What exactly is a marketing cloud, and do you need one?
The term ‘marketing cloud’ has gained significant traction in the last few years as major software companies have sought to monetise the growing importance of technology for marketing teams.
But what exactly does this sometimes fuzzy term mean, and are companies actually benefiting from the type of all-singing and all-dancing solutions increasingly being developed by the likes of Adobe, IBM, Oracle and Salesforce?
ClickZ Intelligence has published a new piece of research entitled ‘What the Hell is a Marketing Cloud, Anyway?’ which, as the name suggests, seeks answers to these questions.
The report is based on interviews with senior client-side executives across a range of brands and a survey of almost 200 marketing professionals about the extent to which their businesses are capitalising on this technology.
For the purposes of the survey, carried out in September 2016, we defined a marketing cloud as ‘an integrated suite of marketing tools which are available to marketers as web-based services’.
Read on for a summary of the key takeaways from the report.
The marketing cloud is having a positive impact
There is good news for vendors and their clients in that the majority of responding organisations (52%) claimed to be using marketing cloud technology, and a further 27% of companies said they were considering this.
Furthermore, the research found that responding organisations are generally very positive about the marketing cloud, with 82% of respondents saying that marketing cloud technology has had a positive impact on their organisation’s marketing.
The overwhelming majority of respondents (84%) also agreed that an integrated suite of marketing tools has a positive impact on customer experience compared to only 5% who disagree. Similarly, 88% agreed that an integrated suite of marketing tools has a positive effect on business performance compared to only 3% who disagreed.
As the chart below shows, the reasons most commonly cited for using marketing cloud software are ‘reduced complexity’ (44%), a ‘single data source’ (40%), ‘better customer experience’ (38%), a ‘unified user interface’ (36%), ‘better visibility of return on investment’ (32%) and ‘improved ROI’ (30%).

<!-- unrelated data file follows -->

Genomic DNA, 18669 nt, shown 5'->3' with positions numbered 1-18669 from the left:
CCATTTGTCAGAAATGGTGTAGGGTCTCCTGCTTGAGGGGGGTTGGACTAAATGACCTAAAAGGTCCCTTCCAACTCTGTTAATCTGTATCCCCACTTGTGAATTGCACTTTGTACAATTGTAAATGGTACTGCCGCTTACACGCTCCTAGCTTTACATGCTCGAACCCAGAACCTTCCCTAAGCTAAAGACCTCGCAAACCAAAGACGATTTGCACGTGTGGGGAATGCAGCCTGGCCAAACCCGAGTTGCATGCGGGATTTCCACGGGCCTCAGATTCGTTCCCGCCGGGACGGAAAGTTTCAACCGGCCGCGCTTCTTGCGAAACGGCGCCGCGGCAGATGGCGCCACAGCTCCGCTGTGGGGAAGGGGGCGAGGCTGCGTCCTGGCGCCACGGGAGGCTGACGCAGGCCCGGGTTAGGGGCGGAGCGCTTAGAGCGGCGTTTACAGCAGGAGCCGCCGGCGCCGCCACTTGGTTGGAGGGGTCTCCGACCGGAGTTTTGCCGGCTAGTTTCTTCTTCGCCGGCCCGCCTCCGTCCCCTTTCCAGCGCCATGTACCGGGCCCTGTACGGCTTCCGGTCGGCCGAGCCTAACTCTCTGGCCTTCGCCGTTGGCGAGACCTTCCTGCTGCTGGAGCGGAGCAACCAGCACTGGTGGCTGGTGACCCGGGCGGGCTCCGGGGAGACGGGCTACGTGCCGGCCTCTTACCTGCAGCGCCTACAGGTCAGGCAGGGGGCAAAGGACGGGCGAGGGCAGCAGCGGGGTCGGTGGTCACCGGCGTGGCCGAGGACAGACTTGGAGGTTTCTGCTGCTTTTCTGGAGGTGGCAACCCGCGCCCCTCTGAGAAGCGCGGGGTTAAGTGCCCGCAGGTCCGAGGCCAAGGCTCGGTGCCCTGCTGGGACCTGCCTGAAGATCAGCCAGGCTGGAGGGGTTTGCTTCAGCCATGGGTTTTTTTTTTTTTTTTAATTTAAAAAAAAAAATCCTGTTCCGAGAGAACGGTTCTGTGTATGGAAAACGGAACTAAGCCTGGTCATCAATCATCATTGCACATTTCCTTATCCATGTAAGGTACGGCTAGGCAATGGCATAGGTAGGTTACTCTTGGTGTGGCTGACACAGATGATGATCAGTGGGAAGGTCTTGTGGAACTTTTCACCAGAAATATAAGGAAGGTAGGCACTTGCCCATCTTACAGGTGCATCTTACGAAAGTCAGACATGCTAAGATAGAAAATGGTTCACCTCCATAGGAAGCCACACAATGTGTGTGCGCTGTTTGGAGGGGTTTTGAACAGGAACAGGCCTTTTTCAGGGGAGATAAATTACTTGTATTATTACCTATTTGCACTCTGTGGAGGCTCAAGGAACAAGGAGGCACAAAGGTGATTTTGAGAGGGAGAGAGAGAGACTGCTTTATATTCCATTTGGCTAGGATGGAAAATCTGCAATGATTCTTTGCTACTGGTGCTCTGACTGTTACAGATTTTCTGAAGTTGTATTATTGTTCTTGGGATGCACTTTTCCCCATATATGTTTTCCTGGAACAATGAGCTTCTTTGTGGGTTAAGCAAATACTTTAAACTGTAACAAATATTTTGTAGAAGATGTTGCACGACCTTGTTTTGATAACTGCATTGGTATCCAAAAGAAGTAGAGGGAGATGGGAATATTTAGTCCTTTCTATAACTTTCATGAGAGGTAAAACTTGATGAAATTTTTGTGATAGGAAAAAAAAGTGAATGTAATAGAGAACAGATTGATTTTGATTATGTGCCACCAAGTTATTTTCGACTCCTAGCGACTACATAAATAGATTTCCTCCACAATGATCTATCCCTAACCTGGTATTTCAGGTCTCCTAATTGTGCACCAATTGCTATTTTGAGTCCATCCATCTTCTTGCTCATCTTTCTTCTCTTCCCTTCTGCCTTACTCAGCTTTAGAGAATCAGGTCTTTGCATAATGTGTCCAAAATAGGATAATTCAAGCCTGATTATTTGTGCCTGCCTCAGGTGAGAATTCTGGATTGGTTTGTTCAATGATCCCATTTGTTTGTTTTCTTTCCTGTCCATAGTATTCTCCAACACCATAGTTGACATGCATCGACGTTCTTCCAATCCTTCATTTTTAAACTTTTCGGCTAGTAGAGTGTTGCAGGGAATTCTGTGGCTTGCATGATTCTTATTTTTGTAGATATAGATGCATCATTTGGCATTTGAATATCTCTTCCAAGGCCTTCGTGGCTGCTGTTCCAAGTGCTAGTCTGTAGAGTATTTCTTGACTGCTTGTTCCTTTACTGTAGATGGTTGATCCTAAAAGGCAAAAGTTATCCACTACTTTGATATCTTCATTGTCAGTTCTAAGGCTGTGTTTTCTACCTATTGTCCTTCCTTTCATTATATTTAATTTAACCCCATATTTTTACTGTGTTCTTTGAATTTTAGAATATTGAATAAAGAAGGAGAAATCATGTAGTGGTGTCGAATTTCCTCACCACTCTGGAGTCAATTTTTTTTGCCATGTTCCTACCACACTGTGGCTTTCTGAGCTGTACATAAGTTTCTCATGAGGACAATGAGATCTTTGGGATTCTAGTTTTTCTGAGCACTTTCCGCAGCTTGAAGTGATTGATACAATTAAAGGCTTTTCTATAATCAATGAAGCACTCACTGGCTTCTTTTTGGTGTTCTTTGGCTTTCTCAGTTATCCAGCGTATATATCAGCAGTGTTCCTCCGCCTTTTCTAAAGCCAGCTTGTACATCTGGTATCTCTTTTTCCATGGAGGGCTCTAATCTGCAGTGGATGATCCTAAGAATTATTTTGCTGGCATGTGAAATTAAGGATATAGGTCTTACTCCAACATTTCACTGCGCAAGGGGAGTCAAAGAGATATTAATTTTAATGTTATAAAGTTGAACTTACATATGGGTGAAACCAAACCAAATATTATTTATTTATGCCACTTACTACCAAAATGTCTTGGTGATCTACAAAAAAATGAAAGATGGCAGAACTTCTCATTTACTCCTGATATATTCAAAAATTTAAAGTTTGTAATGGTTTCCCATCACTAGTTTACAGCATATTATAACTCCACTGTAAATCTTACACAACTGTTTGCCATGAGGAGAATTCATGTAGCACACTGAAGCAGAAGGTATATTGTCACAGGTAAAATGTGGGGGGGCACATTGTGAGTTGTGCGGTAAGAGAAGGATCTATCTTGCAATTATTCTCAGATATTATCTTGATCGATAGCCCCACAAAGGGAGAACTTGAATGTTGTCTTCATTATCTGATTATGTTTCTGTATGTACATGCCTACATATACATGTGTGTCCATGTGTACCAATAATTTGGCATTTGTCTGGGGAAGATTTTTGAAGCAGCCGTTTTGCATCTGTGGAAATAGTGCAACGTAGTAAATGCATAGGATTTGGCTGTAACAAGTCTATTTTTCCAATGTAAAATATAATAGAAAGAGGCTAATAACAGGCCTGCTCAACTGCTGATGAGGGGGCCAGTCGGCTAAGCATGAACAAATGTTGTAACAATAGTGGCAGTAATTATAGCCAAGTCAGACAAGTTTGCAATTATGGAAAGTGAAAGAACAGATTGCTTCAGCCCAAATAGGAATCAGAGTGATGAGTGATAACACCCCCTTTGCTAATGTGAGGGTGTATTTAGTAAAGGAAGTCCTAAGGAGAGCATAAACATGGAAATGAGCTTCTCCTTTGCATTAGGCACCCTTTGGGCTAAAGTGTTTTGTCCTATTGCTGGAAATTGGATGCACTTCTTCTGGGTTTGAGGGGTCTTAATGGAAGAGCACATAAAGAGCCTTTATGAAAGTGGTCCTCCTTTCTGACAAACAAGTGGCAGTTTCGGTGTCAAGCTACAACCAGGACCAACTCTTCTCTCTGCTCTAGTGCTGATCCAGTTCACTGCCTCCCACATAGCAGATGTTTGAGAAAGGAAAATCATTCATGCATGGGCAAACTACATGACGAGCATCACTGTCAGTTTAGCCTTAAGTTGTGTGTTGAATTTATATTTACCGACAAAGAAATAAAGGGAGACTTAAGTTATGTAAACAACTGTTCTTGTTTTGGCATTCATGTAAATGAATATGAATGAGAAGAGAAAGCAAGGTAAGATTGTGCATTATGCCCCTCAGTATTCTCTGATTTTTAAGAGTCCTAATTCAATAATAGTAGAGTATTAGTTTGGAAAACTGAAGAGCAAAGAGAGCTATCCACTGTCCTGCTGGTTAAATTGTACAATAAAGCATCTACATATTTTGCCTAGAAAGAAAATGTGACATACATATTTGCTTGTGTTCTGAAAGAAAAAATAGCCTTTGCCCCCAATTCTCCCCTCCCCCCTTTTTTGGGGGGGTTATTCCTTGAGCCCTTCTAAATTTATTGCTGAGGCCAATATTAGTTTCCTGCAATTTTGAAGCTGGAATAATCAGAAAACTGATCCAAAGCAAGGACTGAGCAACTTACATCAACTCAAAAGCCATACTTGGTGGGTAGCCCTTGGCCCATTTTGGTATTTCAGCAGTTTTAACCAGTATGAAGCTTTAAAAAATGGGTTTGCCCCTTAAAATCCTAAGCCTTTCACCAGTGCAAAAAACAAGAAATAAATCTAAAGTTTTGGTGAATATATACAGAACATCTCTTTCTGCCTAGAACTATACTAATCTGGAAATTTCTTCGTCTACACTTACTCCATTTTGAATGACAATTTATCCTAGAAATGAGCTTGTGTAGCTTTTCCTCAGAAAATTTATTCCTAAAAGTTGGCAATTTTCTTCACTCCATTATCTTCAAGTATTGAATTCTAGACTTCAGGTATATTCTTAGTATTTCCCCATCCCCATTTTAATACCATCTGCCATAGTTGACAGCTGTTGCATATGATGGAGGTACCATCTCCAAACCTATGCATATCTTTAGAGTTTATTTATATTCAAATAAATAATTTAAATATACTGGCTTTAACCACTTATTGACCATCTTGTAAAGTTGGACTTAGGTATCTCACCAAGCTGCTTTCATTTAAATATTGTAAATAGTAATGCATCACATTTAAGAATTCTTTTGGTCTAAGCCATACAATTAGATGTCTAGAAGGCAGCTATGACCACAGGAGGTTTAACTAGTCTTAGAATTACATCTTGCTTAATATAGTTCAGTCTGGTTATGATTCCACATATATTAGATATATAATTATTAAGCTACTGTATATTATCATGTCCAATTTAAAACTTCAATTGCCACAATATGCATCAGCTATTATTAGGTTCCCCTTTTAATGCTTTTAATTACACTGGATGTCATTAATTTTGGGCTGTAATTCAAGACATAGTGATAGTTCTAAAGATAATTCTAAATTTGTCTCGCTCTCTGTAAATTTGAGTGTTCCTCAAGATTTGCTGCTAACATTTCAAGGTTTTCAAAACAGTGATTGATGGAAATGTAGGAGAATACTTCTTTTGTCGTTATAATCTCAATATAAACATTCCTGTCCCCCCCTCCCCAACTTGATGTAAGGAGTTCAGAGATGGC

Methodology note: respondents could check up to three options
Analytics are the bedrock of an effective marketing technology suite
Within the marketing cloud, a number of capabilities were considered by respondents to be critical, including CRM (59%), marketing automation (49%) and personalisation/targeting tools (46%).
However, the largest percentage (68%) felt that customer and digital analytics were the most critical core product within a unified suite of marketing tools, underscoring the importance of consistent and insightful data for underpinning the best marketing cloud offerings in the market.
Is there a downside to a marketing cloud?
The research also sought to understand whether there were disadvantages of using a single technology supplier.
While aiming to solve many of the current challenges marketers face, marketing clouds aren’t always the answer to everything. Few would expect a single, largely generic (though modifiable to varying degrees) technology solution to solve every single individual problem specific to each brand. As a result, executives felt its biggest failing was not to be ‘best of breed’ in all areas (36%).
You can download the report now to read in more detail about the essence of the marketing cloud, and also which vendors are most commonly being deployed.
The research also found that many marketers believe that vendors were not as transparent as they could be, despite educational efforts by vendors purporting to shed some light on the chaotic world of marketing technology. Over a third (35%) ‘somewhat’ disagreed that vendors were open about the pros and cons of the marketing cloud, and a further 5% ‘strongly’ disagreed.
Despite some suspicion of the way software companies are marketing their cloud offerings, giant strides have undoubtedly been taken by vendors to create more joined-up platforms following a string of acquisitions – some of which have taken longer than others to be truly integrated.
Senior executives interviewed for this research were keen to stress that marketing technology is not a panacea, although it can certainly make businesses more efficient.
Pete Markey, Brand Communications & Marketing Director at Aviva said he welcomed the ongoing use of automation in marketing, but warned against marketers hitting autopilot as the technologists take over.
“We’re all thinking about future-proofing. It’s not bad having a single provider as long as you have a sense of how technology is going to develop into the future. You don’t want to outsource your intellectual property. You don’t want technology to do the thinking for you to the point where you’re not keeping up with how you do what you do. Technology is a tool. It’s down to the marketer to protect the strength of their organisation.”